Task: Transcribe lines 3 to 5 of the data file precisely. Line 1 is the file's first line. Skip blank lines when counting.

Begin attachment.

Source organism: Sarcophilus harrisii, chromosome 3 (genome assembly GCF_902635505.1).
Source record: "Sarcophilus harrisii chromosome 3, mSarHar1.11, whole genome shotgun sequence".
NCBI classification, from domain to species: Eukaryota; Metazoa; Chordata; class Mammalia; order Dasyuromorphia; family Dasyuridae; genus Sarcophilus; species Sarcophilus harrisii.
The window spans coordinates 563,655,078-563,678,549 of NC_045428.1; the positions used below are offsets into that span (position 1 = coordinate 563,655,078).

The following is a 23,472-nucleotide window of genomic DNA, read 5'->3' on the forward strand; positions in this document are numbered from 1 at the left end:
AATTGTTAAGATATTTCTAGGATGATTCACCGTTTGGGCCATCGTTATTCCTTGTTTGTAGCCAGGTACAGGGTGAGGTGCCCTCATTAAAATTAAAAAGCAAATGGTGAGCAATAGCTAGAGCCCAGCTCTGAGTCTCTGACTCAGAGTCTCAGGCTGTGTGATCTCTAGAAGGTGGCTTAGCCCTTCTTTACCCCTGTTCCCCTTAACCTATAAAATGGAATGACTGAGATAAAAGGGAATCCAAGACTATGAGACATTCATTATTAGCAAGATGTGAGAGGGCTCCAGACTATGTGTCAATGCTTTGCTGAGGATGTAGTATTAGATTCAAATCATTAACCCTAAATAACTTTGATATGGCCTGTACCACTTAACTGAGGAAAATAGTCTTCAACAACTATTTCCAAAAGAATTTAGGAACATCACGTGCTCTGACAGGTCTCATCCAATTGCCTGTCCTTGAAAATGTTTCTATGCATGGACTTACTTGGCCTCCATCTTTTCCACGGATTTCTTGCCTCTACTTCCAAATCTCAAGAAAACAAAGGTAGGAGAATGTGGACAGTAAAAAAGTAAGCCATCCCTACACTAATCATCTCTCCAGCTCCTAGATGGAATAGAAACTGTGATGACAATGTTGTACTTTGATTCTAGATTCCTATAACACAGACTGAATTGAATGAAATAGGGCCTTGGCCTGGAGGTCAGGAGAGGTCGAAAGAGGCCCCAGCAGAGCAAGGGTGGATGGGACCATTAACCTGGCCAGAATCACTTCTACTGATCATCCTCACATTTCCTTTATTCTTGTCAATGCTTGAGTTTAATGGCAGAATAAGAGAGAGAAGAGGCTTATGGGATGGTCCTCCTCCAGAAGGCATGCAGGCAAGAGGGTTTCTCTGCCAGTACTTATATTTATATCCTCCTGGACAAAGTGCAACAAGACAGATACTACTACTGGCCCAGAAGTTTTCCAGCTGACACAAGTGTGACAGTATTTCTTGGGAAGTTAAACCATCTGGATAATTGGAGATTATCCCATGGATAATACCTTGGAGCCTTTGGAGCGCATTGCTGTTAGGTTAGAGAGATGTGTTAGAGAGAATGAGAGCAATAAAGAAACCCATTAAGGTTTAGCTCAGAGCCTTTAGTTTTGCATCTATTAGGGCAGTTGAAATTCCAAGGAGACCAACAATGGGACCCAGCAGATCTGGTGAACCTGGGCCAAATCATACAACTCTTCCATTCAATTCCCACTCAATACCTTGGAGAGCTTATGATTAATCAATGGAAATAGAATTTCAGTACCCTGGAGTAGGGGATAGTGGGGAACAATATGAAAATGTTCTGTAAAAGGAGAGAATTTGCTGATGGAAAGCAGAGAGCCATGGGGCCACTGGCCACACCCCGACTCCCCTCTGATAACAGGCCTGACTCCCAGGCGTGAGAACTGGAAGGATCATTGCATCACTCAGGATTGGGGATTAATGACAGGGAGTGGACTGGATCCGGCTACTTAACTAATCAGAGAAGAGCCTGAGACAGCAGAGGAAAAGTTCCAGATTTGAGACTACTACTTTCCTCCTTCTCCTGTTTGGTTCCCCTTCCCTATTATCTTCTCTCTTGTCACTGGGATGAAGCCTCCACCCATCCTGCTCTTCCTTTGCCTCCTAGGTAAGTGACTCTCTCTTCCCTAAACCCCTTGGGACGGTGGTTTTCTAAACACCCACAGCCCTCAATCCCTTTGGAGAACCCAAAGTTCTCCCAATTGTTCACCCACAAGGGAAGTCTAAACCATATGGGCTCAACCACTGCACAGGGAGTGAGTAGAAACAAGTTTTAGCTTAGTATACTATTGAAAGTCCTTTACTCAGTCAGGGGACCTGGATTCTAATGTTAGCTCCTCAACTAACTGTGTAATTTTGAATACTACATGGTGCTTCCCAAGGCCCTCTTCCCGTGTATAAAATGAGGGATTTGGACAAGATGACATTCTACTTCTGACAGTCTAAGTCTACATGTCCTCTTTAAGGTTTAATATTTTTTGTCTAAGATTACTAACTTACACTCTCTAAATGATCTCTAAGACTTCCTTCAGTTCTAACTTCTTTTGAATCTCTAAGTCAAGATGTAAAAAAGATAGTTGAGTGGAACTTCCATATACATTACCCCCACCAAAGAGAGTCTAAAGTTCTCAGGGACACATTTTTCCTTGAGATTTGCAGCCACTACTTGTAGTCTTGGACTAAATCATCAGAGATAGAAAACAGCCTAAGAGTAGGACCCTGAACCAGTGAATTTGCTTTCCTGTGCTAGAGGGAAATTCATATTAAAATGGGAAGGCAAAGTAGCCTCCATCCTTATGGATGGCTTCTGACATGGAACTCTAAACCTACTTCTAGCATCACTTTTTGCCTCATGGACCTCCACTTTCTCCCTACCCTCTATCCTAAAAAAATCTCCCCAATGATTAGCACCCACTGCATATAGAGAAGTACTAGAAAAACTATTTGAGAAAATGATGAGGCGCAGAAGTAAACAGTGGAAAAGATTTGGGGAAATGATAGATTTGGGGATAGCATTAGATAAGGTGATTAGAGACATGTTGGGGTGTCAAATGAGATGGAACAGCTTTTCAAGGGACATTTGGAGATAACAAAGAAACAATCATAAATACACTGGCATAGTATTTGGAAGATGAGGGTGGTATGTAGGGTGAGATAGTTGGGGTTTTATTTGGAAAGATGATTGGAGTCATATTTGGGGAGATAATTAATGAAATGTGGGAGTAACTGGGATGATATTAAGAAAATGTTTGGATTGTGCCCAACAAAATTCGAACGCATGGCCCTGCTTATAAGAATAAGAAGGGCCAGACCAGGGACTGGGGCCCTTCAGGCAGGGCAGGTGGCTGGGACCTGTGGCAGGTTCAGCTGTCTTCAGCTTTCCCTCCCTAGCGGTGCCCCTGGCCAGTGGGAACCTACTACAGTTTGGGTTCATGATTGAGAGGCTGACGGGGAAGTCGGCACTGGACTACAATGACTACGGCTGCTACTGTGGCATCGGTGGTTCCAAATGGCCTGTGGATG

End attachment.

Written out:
NCBI classification, from domain to species: Eukaryota; Metazoa; Chordata; class Mammalia; order Dasyuromorphia; family Dasyuridae; genus Sarcophilus; species Sarcophilus harrisii.
The window spans coordinates 563,655,078-563,678,549 of NC_045428.1; the positions used below are offsets into that span (position 1 = coordinate 563,655,078).

The following is a 23,472-nucleotide window of genomic DNA, read 5'->3' on the forward strand; positions in this document are numbered from 1 at the left end: